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The term hollowpoint for my early years meant lead tips with fairly large holes in them and that's possibly because of pistol ammo, never really paid attention till now. Now I buy bullets that have almost no hole and are entirely jacketed. Got them for use in some worn Mosin Nagants and an Enfield. Bought these http://www.grafs.com/retail/catalog/product/productId/6289 . I also have some Wolf 7.62x39 with this same type small hole in the tip. Even though Graffs talks about expansion in the add for those bullets, they do not discuss hunting use. I have noticed in some reloading data I've browsed that match grade BTHP are not to be used for hunting, only target. Can someone explain what the differences of the match verses other types of HP and what gives with the tiny hole?

Can ya tell I'm new at this?
 

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I figure that I am about to link you to more information on ballistics than you ever wanted to know, But if you read it all you will have your answer and more. http://www.frfrogspad.com/ballisti.htm

You could just skip to the end labeled " terminal ballistics" but you would miss alot.

Basically the little hole doesn't do that much, but it does help some.. the jacket thickness is more important to expansion and the jacket will have designed in weak spots to guide expansion. The hole in the bullet has more to do with where the center of gravity of the bullet is and having the CG more to the rear is a good thing for accuracy... also the hole makes it easier to have a more uniform concentric distribution of weight so you have less wobble when the bullet spins.... the shape of the bullet is important to it's ballistic coeffcient.. the pointy'er the better the faster you go.. so large meplats on pistol bulet are not as bad, as pistol bullets are slower than rifle bullets but on fast bullets large meplats cause it to slow down faster than necesary. The "hollow point" need not be open or visible .303 Brits MkVII bullets and military issue 5.54 x39 AK74 type bullets both have a holow space or a spaced filled with some light soft material like wood or aluminum in the tip to move center of gravity back towards the rear but are not designed to expend necesarily. But the long pointy nose or ogive aids the bullet in going faster longer.. anyway just read the article then you will be wise beyond your years.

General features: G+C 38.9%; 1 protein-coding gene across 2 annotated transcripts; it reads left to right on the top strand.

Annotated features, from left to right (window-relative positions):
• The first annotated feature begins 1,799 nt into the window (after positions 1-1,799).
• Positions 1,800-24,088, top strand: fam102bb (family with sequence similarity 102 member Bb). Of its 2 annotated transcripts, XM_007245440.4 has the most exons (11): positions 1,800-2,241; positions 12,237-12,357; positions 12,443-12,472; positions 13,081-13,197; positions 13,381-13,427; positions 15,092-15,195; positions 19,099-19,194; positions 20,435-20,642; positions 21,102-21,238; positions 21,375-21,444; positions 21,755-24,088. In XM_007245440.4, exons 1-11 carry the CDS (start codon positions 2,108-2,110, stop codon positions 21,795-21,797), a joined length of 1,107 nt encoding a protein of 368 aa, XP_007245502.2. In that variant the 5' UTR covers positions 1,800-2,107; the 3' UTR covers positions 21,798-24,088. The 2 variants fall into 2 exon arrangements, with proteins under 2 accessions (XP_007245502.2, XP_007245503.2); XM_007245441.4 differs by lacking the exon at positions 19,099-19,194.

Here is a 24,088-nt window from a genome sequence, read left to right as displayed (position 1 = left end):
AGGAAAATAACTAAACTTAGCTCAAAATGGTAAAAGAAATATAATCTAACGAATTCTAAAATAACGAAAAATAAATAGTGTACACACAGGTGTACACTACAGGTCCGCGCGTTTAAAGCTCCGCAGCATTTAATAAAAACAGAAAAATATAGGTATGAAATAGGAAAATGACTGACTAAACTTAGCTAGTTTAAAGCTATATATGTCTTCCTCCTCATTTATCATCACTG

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Good info and advice above.

Those particular type of "hollow points" are designed for punching paper at long range, not for expanding as a game-killing bullet. They will likely not expand at all from being shot into an animal, and I would not use them as such, unless there was some sort of last-ditch reason I had to (need to eat, no other ammo available). The only HP rifle bullets I happen to use are varmit bullets, and those ARE designed to expand (or more correctly, "come completely apart") on a target critter or a hard object (ground/rock/etc) so as to not ricochet.
 

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The small hole in the front of match-type BTHP bullets is also a result of a manufacturing process that keeps the bullet base smooth and consistent, which is critical for accuracy. Most military bullets traditionally were built with exposed lead at the base, having the lead core inserted into the jacket from the rear.
Some long-range pelt hunters do use the match-type bullet to minimize pelt damage. Obviously, shot placement is critical with a non-expanding bullet.
 

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AmmoSgt. Thank you for that link. Haven't read much of it yet, but loads of info there.
 
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